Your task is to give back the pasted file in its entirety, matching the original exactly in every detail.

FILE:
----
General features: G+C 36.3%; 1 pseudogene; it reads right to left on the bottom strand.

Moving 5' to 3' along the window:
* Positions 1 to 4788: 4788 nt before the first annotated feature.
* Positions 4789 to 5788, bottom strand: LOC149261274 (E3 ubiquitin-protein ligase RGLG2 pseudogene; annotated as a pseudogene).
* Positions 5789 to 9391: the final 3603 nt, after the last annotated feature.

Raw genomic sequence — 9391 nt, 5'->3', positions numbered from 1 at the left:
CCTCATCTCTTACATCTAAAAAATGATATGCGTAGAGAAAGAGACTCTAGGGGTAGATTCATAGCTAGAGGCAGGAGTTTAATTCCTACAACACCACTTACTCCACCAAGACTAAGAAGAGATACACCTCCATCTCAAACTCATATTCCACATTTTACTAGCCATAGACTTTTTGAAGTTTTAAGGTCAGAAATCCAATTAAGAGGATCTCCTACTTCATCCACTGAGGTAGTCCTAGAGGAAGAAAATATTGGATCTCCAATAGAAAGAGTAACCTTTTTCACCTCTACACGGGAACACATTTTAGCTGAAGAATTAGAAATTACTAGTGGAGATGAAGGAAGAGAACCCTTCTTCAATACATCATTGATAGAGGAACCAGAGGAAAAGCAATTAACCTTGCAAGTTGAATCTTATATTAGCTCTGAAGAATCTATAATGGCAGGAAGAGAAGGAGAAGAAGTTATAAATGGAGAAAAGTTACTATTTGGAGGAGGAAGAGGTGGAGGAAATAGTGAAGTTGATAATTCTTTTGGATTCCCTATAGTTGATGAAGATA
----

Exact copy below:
General features: G+C 36.3%; 1 pseudogene; it reads right to left on the bottom strand.

Moving 5' to 3' along the window:
* Positions 1 to 4788: 4788 nt before the first annotated feature.
* Positions 4789 to 5788, bottom strand: LOC149261274 (E3 ubiquitin-protein ligase RGLG2 pseudogene; annotated as a pseudogene).
* Positions 5789 to 9391: the final 3603 nt, after the last annotated feature.

Raw genomic sequence — 9391 nt, 5'->3', positions numbered from 1 at the left:
CCTCATCTCTTACATCTAAAAAATGATATGCGTAGAGAAAGAGACTCTAGGGGTAGATTCATAGCTAGAGGCAGGAGTTTAATTCCTACAACACCACTTACTCCACCAAGACTAAGAAGAGATACACCTCCATCTCAAACTCATATTCCACATTTTACTAGCCATAGACTTTTTGAAGTTTTAAGGTCAGAAATCCAATTAAGAGGATCTCCTACTTCATCCACTGAGGTAGTCCTAGAGGAAGAAAATATTGGATCTCCAATAGAAAGAGTAACCTTTTTCACCTCTACACGGGAACACATTTTAGCTGAAGAATTAGAAATTACTAGTGGAGATGAAGGAAGAGAACCCTTCTTCAATACATCATTGATAGAGGAACCAGAGGAAAAGCAATTAACCTTGCAAGTTGAATCTTATATTAGCTCTGAAGAATCTATAATGGCAGGAAGAGAAGGAGAAGAAGTTATAAATGGAGAAAAGTTACTATTTGGAGGAGGAAGAGGTGGAGGAAATAGTGAAGTTGATAATTCTTTTGGATTCCCTATAGTTGATGAAGATA